This week is roughly divided into “effective altruism days” and “rationality days”; Tuesday was technically an effective altruism day, although I learnt a lot about rationality! But I'm afraid I'm going to leave room for other attendees to blog about the content of the day and instead simply share some more subtly useful moments of the day that are indicative of the kind of cool little habits that a lot of effective altruists are developing in their everyday lives.
Firstly, I'm afraid I slept through the first introductory sessions about the ideas that make effective altruism distinctive so I can't tell you much about those, but if you are interested in what I missed, look up replaceability
and expected value
The first session I attended was about how to assess evidence and the time spent on each of three topics was divided up using a really quick, effective way of judging the audience's preferences that I haven't seen before. At the start, our presenter, Andrew Critch, briefly described three things that he could talk about: Bayesian updating
, arguments and scientific evidence. Then he asked us to raise our hands for each topic we wanted him to talk about (we could raise our hands more than once). He quickly estimated how many people raised their hands for each, rather than taking the time to count, and then allocated time roughly in accordance with that. So there were roughly 12 hands for Bayesian updating, 6 for arguments and 7 for scientific evidence, and we spent roughly half an hour on Bayesian updating, then 15 minutes each on arguments and scientific evidence. Pretty neat.
At one point during Rob Wiblin's presentation on the value of global prioritization (a.k.a. strategic cause selection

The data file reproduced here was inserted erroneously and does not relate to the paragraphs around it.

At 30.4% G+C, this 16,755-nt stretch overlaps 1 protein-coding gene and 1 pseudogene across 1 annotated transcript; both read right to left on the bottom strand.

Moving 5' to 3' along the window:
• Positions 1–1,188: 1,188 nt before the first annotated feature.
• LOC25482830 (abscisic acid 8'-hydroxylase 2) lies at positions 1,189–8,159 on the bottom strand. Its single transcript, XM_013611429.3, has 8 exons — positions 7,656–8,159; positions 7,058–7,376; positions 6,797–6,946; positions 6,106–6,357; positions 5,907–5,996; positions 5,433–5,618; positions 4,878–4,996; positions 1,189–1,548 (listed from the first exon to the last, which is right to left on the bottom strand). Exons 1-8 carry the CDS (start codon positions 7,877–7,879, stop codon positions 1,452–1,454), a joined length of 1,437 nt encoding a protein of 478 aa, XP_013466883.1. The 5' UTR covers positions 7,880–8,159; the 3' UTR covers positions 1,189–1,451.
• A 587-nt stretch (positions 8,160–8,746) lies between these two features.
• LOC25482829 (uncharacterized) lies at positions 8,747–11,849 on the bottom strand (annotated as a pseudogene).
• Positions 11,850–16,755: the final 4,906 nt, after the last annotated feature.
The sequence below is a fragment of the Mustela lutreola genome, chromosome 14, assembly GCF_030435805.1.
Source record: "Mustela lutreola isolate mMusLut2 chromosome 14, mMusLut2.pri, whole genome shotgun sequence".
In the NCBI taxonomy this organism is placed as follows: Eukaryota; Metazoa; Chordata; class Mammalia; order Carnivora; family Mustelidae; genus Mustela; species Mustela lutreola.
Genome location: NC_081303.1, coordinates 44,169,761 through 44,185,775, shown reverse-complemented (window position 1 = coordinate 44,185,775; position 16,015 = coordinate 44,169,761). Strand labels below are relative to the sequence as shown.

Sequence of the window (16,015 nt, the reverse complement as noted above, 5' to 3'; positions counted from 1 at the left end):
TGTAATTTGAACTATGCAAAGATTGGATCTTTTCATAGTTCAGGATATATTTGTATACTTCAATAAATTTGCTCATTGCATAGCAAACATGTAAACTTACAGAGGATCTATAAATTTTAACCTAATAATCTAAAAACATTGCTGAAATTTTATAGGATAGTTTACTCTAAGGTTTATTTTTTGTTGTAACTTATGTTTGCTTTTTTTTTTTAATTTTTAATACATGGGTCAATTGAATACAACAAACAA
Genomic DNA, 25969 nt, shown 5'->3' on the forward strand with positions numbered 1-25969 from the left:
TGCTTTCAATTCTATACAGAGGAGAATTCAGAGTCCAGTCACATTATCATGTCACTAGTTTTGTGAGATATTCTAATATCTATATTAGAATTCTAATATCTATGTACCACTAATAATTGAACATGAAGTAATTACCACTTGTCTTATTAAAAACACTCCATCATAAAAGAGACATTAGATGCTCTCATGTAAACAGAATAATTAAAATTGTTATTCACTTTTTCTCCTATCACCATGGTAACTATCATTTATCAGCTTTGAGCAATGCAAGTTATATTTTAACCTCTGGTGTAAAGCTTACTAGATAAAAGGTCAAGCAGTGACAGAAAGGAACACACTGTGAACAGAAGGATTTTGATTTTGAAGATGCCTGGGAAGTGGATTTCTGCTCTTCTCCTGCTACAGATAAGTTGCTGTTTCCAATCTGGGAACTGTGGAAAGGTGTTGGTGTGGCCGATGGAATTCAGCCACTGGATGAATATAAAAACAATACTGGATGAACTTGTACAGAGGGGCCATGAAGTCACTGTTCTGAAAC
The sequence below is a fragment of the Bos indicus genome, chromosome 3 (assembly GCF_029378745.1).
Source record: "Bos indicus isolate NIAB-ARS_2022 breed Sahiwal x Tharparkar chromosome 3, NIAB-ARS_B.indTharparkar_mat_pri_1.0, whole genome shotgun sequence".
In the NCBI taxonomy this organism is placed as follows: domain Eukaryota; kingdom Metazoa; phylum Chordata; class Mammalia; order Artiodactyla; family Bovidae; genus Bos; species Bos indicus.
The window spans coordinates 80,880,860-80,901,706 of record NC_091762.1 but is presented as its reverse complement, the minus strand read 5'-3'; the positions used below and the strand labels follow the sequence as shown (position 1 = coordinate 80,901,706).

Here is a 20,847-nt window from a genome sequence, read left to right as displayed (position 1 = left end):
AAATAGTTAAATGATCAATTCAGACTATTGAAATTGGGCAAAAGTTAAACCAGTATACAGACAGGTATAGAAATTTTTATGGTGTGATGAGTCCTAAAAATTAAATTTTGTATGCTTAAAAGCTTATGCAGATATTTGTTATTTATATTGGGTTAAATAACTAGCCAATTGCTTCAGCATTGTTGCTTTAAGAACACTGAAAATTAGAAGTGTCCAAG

), Rob summed up a fairly complicated idea that I struggle expressing to people with the simple words: “The keys are unlikely to be under the lamppost but sometimes you should start looking there nevertheless.” He also asked for our ideas about why 20% of effective altruists focusing on global prioritization could turn out to be a mistake and then asked us to raise our hand for each one that we thought was a key risk; in this way he very quickly got an idea of how seriously to take each concern.
During the Q&A for Holden Karnofsky's talk about GiveWell
, Holden decided to number all the hands that were raised, answer them in order and then invite a new batch of hands to go up. This was to avoid someone sitting there with their hand up for ages with Holden never getting round to them. At the end, in addition to the usual “Thanks so much for coming, that was really useful, we love you etc.” that a host usually says, Nevin Freeman listed three really thoughtful ways that the audience could help out Holden.
Another little trick I learnt in conversation on Tuesday – play videos and audio in double speed so that you can absorb the information faster.